The Star of Bethlehem
Fulfilment of a 3,000 year prophecy?
What then of the star and the visit by the Magi which traditionally depicts the Magi present at the nativity scene following his birth. How can we reconcile the timing of these events for the journey would take many months? We can only answer the seeming contradictory timing of these events through an understanding of natural law and cosmic cycles; it is astrology which holds the key. The Magi, or Mage, were Masters of the esoteric arts with a deep understanding of the celestial heavens and the significance of planetary configurations. Astrology, as a cornerstone of the divine sciences throughout antiquity, had amassed a vast wealth of data concerning the interrelationship between the human and the divine. The birth of a Messiah had long been foretold by the prophets and was awaited impatiently by the Jewish people, astrologers would have been aware of this. An event of such magnitude as the birth of an Avatar, or World Teacher, would certainly have been expected to be heralded in the heavens, and not simply on the day of the birth but well in advance. It would be reasonable to expect the unfolding of not one but a series of unusual planetary configurations. We shall see that this is exactly what occurred, for the Star of Bethlehem was preceded by a series of planetary conjunctions which alerted the Magi who had been scanning the heavens awaiting the sign that the birth of a king was imminent. At this point they would prepare for and begin their long journey to Palestine which would indeed take many months. Through their ability to read the astrological signs they were led by the Star of Bethlehem which ensured their arrival in the region coincided with the birth of Jesus.
Since all kings in antiquity appointed their personal Astrologer to the Court some have wondered why Herod’s astrologers did not identify the Star, and have explained this by stating that astrology was not part of the Jewish culture. In fact diverse schools of Astrology had developed over the centuries according to individual cultural tradition, including the Jewish. The Magi are frequently depicted in iconography wearing Persian robes, an indication that their roots lay in the ancient teachings of the Zoroastrian priesthood established five centuries before the birth of Jesus. Interestingly Zarathustra, the founder of this new religion in Persia, prophesied that in time a king would arise from Abraham who would raise the dead and transform the world into a kingdom of peace. The arcane teachings of Persia had their origins in the Chaldean mystery schools of ancient Egypt and later embraced Pythagorean principles based on solar and lunar cycles. The Jewish tradition did not accept the Persian school of thought which they considered to be of pagan origin. It would not be surprising therefore that there would be differences of interpretation for Herod’s astrologers, while anticipating the birth of the Messiah, did not practice according to Persian principles and failed to recognise the signs.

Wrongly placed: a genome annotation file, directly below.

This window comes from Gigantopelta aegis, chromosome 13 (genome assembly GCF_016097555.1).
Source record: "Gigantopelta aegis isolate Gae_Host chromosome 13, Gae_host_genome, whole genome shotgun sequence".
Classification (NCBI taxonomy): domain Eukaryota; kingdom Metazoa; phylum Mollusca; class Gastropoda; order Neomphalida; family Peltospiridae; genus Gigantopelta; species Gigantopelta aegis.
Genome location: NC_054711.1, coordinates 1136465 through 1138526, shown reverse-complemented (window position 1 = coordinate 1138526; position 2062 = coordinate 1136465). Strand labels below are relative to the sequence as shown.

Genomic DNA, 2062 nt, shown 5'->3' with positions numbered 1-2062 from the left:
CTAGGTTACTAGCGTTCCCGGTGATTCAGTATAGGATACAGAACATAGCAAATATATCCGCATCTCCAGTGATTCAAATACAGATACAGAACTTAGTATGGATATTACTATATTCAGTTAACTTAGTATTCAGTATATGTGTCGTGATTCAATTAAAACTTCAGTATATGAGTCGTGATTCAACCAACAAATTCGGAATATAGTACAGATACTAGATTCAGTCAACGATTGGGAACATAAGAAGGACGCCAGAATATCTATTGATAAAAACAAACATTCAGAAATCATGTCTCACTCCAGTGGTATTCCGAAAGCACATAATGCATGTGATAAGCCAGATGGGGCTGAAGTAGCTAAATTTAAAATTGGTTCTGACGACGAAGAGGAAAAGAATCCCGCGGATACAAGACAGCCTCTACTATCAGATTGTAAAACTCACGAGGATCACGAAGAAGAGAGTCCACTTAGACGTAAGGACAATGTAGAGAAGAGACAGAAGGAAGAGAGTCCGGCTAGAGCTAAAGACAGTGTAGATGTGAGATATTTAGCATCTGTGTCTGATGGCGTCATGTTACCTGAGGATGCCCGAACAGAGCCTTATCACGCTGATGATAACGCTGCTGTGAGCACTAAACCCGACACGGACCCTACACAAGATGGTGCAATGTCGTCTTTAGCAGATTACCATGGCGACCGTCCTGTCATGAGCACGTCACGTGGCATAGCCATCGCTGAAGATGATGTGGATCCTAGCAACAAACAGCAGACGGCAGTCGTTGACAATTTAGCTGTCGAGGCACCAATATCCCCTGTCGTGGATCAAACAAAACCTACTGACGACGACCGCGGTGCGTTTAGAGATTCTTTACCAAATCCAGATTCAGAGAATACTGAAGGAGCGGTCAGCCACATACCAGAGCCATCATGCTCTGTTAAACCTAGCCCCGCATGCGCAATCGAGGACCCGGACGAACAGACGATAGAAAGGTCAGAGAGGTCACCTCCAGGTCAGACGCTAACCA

Astrologers and astronomers have pondered on the mystery of the Star for centuries and many possible explanations and have been put forward. The Star has never been explained satisfactorily because we begin with preconceived ideas and assumptions, looking for physical answers to metaphysical concepts. Assuming the validity of the story, we must first decide whether the Star was the result of natural phenomena, a miraculous event, or perhaps a combination of both. We can turn to Johannes Kepler for assistance. Kepler, a German astronomer born in 1571, is credited with the discovery of the laws of planetary motion; he was also a brilliant astrologer. In December 1603 as Christmas approached Kepler, intrigued by the mysteries of the Star of Bethlehem, sought an answer and through his calculations found there had been a Jupiter/Saturn conjunction in Pisces in both 7 and 6 BC.
Jupiter, we should note, was acknowledged by ancient peoples as the King’s planet, the highest authority and ruler of the solar system and known by many names. To the Babylonians it was Marduk, to the Greeks Zeus, and to the Romans Jupiter. Kepler referred to the writing of a medieval scholar Rabbi Abarbonel to learn the particular significance of the Jupiter/Saturn conjunction for the Jewish people. Saturn, the ringed planet, was accorded the role of Shield of Palestine, while the constellation Pisces associated with Syria and Palestine represented epochal events. The planetary configuration of Jupiter encountering Saturn in Pisces occurring at the time of the birth of Jesus would certainly have indicated to the astrologers of the day the imminent arrival of a divine cosmic ruler to appear in Palestine. Fifteen centuries after the life of Jesus, Kepler identified the triple conjunction, which lasted for a period of ten months, as the Star of Bethlehem foretold by Old Testament prophecy as the coming of the King of Kings, the Messiah. Jewish prophecies had predicted that the arrival of the Messiah would be heralded by a celestial event as a sign from God. In Jewish tradition when the King’s Star Jupiter lined up with Saturn, the star of ultimate authority, this was referred to as the Star of David. Jesus, as we have seen, was of the royal line of David. Christ, or Christos, is not a name but a title, translated as ‘anointed of God’. Small wonder that from a Christian perspective the star would be seen as the celestial signature for the birth of Christ the King.